As traditional identity management platforms were designed as on-premises solutions for specific static events, they fall short of the flexible, secure, fast and streamlined experience modern businesses look for. When the solutions fail to respond to user events promptly, the organizations have to suffer materially. In addition, the traditional solutions don’t integrate well with third-party systems, multi-generation workforce and endpoints, changing regulatory environments, cloud adoptions, and new trends like BYOD, remote work, IoT, etc. So, attempting to adapt the traditional identity management tools, which are not flexible enough to handle the modern workplace requirements, can be a pitfall for organizations. This drives the need for fast, dynamic and perimeter less identity management solutions essential for the new digital normal.
The overall enterprise dilemma resulting from the tension, frustration and latency in the management processes can be efficiently addressed with a unified solution that manages identities alongside other enterprise assets. Modern identity management alongside MDM can be the right solution for businesses managing diverse networks in the constantly fluctuating technology landscape.
Mobile Device Management is an inevitable tool for most organizations these days. When identity management works hand-in-hand with MDM, a useful administrative interface could be established, with Identity management acting as the hub for overall decision making all along the management process. That is, Identity management accord MDM the power of making wise decisions on critical matters like when to deploy a device, when to de-provision a device, what all apps should be allocated to which all devices, when to enable users to access certain features, and so on.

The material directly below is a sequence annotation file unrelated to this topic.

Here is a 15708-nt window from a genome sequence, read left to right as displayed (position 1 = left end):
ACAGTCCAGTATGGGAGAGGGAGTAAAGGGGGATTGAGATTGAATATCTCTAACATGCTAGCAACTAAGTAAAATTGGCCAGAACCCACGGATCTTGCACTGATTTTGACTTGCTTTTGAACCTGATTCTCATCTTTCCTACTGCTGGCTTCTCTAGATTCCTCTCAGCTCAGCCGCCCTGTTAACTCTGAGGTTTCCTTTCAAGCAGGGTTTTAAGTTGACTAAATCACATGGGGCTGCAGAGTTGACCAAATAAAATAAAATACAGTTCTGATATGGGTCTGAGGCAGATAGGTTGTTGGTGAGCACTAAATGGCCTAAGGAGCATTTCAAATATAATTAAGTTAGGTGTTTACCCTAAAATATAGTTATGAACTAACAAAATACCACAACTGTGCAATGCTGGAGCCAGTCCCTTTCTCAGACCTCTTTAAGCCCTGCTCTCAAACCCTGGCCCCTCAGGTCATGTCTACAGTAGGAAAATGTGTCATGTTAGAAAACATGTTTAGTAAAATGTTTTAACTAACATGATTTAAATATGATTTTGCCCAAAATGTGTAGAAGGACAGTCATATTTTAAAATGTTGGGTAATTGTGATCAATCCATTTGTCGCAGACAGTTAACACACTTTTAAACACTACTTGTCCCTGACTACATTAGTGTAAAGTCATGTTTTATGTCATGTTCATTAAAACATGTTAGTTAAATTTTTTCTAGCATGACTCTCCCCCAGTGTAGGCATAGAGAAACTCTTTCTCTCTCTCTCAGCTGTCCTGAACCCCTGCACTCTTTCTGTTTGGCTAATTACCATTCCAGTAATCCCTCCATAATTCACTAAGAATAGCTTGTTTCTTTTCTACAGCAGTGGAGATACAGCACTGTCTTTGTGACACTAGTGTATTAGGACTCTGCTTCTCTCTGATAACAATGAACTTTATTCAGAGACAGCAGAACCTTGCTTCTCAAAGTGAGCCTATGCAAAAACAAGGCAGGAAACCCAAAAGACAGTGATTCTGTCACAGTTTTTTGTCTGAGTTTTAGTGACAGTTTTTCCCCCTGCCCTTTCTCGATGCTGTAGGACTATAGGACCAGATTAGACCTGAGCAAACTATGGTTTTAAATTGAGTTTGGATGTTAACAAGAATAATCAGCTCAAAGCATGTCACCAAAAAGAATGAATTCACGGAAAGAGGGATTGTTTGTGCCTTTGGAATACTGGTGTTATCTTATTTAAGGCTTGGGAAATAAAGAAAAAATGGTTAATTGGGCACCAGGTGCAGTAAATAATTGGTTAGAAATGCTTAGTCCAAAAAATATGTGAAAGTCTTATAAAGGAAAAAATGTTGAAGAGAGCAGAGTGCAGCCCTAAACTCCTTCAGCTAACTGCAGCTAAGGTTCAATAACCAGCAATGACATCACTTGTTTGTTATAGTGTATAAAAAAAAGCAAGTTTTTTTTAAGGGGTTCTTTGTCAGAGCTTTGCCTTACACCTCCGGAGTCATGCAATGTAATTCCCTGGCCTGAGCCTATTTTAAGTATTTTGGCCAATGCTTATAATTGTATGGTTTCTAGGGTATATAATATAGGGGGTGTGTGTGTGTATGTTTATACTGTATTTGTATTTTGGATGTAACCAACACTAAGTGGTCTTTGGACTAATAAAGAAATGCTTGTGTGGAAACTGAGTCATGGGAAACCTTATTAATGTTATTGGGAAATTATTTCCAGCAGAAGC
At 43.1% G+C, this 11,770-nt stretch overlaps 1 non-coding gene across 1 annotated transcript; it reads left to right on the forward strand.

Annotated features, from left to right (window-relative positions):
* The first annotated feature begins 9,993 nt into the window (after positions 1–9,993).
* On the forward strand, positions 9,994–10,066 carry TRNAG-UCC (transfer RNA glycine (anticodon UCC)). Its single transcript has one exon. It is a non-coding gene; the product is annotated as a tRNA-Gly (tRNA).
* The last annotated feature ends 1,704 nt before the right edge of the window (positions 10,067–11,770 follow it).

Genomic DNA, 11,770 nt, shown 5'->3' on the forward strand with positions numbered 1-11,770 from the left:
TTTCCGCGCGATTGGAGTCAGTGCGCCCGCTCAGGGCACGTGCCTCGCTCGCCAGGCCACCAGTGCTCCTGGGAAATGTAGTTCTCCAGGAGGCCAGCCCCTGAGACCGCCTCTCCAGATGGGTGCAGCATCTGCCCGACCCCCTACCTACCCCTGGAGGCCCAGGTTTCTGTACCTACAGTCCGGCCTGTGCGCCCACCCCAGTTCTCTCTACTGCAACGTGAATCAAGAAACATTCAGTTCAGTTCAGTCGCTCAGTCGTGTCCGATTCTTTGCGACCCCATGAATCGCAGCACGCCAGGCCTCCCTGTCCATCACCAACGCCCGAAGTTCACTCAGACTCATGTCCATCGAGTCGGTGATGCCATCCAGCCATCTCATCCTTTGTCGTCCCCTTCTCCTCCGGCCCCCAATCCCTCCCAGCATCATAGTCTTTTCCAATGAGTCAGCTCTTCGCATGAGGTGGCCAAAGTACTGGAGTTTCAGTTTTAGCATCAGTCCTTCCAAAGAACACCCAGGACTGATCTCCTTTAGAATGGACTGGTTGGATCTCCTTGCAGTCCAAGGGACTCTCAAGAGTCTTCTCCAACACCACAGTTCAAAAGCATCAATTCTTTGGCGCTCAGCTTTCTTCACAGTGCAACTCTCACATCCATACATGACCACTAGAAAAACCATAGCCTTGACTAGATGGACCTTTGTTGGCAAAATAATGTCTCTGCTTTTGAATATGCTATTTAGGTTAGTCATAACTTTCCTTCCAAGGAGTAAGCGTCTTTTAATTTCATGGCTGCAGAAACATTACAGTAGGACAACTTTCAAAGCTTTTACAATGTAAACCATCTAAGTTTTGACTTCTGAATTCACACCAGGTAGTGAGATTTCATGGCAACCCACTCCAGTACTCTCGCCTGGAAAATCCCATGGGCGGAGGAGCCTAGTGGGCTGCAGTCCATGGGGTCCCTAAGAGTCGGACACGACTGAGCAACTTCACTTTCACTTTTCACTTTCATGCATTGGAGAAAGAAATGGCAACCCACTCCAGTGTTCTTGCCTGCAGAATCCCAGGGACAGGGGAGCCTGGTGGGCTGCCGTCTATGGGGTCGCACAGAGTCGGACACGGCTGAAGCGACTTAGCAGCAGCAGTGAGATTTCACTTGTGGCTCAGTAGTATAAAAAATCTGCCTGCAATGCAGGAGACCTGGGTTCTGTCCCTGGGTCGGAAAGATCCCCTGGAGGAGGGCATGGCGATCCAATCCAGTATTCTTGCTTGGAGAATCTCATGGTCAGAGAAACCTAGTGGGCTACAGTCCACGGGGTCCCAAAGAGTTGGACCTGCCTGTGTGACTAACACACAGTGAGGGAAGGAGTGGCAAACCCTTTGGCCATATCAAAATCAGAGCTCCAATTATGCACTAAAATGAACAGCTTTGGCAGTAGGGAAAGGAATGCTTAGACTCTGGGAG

Hexnode provides a comprehensive identity management solution that works in tandem with endpoint management features to offer a secured workplace experience for the end users. Binding with all commonly used core identity technologies, Hexnode allows its users to use a single identity to leverage quick access to everything they need to stay productive wherever and whenever they are working. The best part is that with Hexnode, the idea of identity management alongside MDM can be implemented as an all-encompassing solution that works across organizations for all use cases for all entities, be it employees, devices, applications, data or virtually anything.
Hexnode, one of the global leaders in Unified Endpoint Management, in the identity management perspective allows organizations to:
Besides acting as a gatekeeper to the business resources, Hexnode also bridge the gap between the legacy identity systems and newer management technologies. Designed from the ground up as an integrated, cohesive stack, Hexnode seamlessly join with existing identity management systems like Microsoft Active Directory, Azure AD, Okta, G Suite to allow organizations to leverage the UEM features to ensure secured user access. With this, organizations can synchronize, migrate and manage identities across their systems.
Along with enforcing passwords and other authentication policies for securing identities, Hexnode also provides options to enforce Two-Factor Authentication and Single Sign-On for added protection against identity theft. Multi-level security can be ensured by configuring access privileges to Wi-Fi, VPN and other networks from the Hexnode portal itself. Man-in-the-middle mess is sorted out using certificate-based authentication. Finally, any endpoint found non-complaint is blocked from accessing corporate resources and networks for additional assurance. All of these capabilities and many more translate into a unified experience for businesses as well as employees. With the increased opportunities offered by Hexnode to augment security, privacy and compliance, businesses can daringly retire from disparate legacy identity management systems.
With Hexnode, you can unify security policies and identity management needed to improve business agility today and long into the future. Planning the strategy right for your organization in advance can make a difference between a successful and wasted effort. With the real world, at the moment, is still reeling from the pandemic, this is the right time to tap into this modern solution to amp up your identity management efforts.